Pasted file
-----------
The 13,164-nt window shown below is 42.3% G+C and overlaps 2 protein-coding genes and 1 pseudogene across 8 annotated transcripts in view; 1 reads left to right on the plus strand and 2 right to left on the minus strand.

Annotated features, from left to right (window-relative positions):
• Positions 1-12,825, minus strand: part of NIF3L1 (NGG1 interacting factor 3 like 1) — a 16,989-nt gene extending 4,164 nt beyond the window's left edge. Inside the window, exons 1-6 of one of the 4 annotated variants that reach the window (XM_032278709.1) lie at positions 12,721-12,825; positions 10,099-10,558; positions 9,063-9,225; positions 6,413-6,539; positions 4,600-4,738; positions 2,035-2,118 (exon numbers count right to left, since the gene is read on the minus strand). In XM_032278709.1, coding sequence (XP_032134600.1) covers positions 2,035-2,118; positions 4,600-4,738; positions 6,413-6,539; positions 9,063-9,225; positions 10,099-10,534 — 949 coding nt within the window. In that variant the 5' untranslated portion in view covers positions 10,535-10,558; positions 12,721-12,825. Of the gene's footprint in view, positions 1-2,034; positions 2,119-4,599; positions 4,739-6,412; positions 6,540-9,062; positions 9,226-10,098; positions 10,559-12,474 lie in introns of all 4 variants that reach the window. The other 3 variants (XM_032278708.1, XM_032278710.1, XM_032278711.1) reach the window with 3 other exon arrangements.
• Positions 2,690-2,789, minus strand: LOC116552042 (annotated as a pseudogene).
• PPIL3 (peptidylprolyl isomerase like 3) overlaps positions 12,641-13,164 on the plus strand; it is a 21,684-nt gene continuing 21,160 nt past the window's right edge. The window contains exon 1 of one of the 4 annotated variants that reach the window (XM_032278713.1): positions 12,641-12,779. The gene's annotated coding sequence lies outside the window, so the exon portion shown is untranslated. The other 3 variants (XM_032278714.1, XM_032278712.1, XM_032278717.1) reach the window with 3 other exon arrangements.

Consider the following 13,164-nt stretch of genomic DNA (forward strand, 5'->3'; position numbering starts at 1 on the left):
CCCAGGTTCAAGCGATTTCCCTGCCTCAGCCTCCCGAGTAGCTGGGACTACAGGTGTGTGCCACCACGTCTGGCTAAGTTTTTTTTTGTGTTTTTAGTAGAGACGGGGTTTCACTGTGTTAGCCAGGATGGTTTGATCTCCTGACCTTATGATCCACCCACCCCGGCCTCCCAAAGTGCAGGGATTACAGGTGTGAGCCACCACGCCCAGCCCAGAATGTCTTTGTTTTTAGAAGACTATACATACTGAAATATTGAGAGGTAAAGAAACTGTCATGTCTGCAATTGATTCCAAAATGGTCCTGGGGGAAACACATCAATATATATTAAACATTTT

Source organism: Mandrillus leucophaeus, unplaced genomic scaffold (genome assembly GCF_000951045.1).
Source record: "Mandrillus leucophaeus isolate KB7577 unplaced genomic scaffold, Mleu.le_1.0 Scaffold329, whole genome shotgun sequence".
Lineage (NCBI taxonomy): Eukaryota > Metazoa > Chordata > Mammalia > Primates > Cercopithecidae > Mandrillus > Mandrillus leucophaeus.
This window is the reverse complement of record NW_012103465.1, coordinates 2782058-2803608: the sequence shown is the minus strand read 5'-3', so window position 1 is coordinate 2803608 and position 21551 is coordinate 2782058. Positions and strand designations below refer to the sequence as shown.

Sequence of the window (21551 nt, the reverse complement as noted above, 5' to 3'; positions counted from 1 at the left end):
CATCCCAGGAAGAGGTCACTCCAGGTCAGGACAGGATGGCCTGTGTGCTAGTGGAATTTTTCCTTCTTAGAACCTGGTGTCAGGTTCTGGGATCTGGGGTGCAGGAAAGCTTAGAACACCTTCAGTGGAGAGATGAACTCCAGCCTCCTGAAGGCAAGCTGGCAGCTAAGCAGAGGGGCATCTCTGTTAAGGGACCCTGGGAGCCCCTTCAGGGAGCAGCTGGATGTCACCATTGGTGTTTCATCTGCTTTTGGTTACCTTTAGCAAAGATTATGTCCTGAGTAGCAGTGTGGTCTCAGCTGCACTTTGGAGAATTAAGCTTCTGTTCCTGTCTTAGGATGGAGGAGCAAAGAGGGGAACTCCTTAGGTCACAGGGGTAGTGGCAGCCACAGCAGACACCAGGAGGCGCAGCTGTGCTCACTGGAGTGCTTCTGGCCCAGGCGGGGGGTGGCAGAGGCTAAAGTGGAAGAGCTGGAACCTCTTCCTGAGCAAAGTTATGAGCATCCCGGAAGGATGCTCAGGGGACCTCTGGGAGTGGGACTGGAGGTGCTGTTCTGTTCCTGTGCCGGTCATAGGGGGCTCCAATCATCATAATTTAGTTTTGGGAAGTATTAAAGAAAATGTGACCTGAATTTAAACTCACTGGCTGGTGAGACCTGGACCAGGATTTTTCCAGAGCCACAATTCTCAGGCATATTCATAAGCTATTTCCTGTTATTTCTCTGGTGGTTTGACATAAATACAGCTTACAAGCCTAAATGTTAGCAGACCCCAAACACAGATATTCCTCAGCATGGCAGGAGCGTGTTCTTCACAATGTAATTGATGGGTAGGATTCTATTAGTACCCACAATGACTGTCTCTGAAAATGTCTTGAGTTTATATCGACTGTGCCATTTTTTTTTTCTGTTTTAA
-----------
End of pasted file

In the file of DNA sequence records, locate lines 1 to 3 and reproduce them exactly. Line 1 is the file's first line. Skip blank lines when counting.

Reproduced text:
The 13,164-nt window shown below is 42.3% G+C and overlaps 2 protein-coding genes and 1 pseudogene across 8 annotated transcripts in view; 1 reads left to right on the plus strand and 2 right to left on the minus strand.

Annotated features, from left to right (window-relative positions):
• Positions 1-12,825, minus strand: part of NIF3L1 (NGG1 interacting factor 3 like 1) — a 16,989-nt gene extending 4,164 nt beyond the window's left edge. Inside the window, exons 1-6 of one of the 4 annotated variants that reach the window (XM_032278709.1) lie at positions 12,721-12,825; positions 10,099-10,558; positions 9,063-9,225; positions 6,413-6,539; positions 4,600-4,738; positions 2,035-2,118 (exon numbers count right to left, since the gene is read on the minus strand). In XM_032278709.1, coding sequence (XP_032134600.1) covers positions 2,035-2,118; positions 4,600-4,738; positions 6,413-6,539; positions 9,063-9,225; positions 10,099-10,534 — 949 coding nt within the window. In that variant the 5' untranslated portion in view covers positions 10,535-10,558; positions 12,721-12,825. Of the gene's footprint in view, positions 1-2,034; positions 2,119-4,599; positions 4,739-6,412; positions 6,540-9,062; positions 9,226-10,098; positions 10,559-12,474 lie in introns of all 4 variants that reach the window. The other 3 variants (XM_032278708.1, XM_032278710.1, XM_032278711.1) reach the window with 3 other exon arrangements.